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THE DOLOMITES
A SHORT HISTORY
Exploration of the Brenta Group began in 1864, when the British mountaineer John Ball succeeded in climbing the Bocca di Brenta. This was followed by the expedition of the Trentino climber Giuseppe Loss, who reached the highest peak, the Cima Tosa, while in 1872 Tuckett climbed the Cima Brenta. Today the Brenta area offers an infinite variety of walks, hikes, climbing routes or simple outings to suit every level of ability and stamina, with plenty of welcoming mountain refuges and cosy log cabins.logomonti


WHERE


The Brenta Dolomite Group extends for some 40 km in the western part of Trentino. Cima Tosa is the highest peak at 3173 metres. Numerous valleys lead into the area with countless side valleys, many of which are still wild and pristine: Valesinella, Val Meledrio, Val Agola, Val Manèz, Val delle Seghe, Val del Vento, Val di Tovel, Val di Genova, just to name a few.
The principle rock forms typical of the Group are ledge shaped and campanile shaped. In combination with the rock stratification, these features cause them to continuously change colour depending on the time of day, creating a unique backdrop to the scenery.
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HIKES AND WALKS
The well prepared pathways in this area are kept in good repair and are especially worthy of mention. They wind across the mountainsides at high altitude where the panorama is superb, connecting the northern with the southern parts of the Group.
Even beginners can take part in unforgettable mountaineering tours among contrasting environments and with unexpected changes in the breath-taking scenery, though it is essential to be accompanied by experienced Alpine guides with safety ropes. dolomitiThe well maintained paths connect the various mountain refuges and enable everybody to plan a day’s outing to suit his or her mountaineering skills and stamina.
One of the main routes into the Brenta Group approaching from the south-west is the Val Ambiez, a deep cut into the mountain created by a stream. At first sight it appears narrow and enclosed by vertical rock faces, though at the other end of the ravine an extensive landscape of Alpine pastures unexpectedly opens up, centred around the Malga Prato, reaching up to the Cacciatore refuge at 1821 metres, from where hikers can feast their eyes on the breath-taking and grandiose panorama of the Brenta Dolomites.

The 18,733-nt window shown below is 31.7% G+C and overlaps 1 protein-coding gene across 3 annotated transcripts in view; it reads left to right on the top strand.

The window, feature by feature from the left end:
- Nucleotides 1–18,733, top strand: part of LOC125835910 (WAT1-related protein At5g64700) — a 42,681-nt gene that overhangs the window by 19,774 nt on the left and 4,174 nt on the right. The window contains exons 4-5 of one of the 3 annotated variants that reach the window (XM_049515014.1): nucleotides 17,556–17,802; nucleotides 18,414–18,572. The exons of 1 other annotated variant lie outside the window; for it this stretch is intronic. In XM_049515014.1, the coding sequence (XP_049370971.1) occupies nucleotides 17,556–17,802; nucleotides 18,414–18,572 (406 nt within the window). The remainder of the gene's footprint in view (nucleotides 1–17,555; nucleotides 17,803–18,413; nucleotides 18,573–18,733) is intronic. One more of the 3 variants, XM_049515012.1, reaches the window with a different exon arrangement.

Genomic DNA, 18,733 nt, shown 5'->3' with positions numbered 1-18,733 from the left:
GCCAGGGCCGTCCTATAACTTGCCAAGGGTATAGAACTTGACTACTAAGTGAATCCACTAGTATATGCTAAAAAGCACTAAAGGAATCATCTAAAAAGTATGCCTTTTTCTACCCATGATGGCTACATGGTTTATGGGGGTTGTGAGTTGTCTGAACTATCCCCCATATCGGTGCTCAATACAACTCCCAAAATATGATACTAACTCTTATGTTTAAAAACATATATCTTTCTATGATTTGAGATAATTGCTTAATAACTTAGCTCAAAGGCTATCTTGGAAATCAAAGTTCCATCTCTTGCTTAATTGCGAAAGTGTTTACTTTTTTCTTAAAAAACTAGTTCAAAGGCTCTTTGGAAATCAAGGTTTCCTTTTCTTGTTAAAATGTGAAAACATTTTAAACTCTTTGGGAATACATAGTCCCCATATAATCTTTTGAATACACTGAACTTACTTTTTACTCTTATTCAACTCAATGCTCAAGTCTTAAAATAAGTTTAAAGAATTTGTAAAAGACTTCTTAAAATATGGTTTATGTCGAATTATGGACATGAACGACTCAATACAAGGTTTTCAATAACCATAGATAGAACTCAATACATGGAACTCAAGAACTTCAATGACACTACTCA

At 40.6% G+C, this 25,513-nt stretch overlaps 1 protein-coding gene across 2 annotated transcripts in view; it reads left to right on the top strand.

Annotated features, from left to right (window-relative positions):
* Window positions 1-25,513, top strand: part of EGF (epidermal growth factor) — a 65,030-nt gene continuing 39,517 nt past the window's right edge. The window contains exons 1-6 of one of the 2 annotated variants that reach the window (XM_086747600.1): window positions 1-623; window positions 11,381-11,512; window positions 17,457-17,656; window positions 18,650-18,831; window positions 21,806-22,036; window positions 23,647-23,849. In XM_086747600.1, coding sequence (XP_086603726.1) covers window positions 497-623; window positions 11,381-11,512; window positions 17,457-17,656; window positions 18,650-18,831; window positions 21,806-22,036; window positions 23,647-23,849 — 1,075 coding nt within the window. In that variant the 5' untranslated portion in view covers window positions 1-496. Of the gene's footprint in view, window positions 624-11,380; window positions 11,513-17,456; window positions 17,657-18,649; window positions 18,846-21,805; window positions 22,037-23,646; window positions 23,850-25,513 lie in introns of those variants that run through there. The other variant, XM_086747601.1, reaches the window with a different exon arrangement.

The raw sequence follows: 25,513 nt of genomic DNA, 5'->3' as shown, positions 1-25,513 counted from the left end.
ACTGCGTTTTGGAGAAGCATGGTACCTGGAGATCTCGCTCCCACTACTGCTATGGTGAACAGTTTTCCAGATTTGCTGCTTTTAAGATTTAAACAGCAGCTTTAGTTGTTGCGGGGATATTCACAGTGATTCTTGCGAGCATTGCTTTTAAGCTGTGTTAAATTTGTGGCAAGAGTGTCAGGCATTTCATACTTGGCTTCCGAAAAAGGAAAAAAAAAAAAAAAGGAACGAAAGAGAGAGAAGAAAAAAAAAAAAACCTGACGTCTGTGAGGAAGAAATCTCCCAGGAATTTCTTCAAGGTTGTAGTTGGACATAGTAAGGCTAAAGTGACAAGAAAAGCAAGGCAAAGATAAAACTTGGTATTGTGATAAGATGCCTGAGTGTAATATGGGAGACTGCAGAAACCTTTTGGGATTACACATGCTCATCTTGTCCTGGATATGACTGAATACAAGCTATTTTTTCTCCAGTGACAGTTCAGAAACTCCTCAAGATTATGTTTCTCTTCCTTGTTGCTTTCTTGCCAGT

Continuing along the high valley route you eventually reach the Agostini refuge at 2410 metres altitude, the starting point for some of the most magnificent hikes and climbs in the Brenta Group: the Cima Tosa, Cima Prato Fiorito, Cima d’Ambiez, the refuges Tosa and Pedrotti along the well maintained Brentari pathway, or the XII Apostoli refuge along the Castilglioni route with fixed ropes, and the refuge Brentei via the Bocca d’Ambiez and Vedretta dei Camosci.
The mouth of the valley is at San Lorenzo in Banale, in the locality of Baesa. During the summer, from July to September an all-terrain vehicle service is available as far as the Cacciatore refuge, organised by the Adamello-Brenta park administration. Weekly hikes with Alpine guides can also be arranged.
stambeccoAnother access route to the south is the Val Algone, though it is initially rather rough and strenuous but eventually leads through pine and beech woods, later opening up to Alpine pastures surrounded by thick woodland and studded with typical high mountain farmsteads, behind which rise the imposing Brenta peaks. A forestry track leads through the valley, which can be used by private vehicles for the first eight kilometres as far as the Brenta refuge. After a total of 15 kilometres it leads to the Molvina farmstead at 1800 metres.
With regard to nature the Val d’Algone is rich in arboreal, shrub and herbaceous species spread among the various phyto-climatic zones; fauna is varied and thrives in these vast unspoilt spaces. Close to the Ghedina refuge there are ruins of an old 18th century glass works, an interesting example of industrial archaeology.
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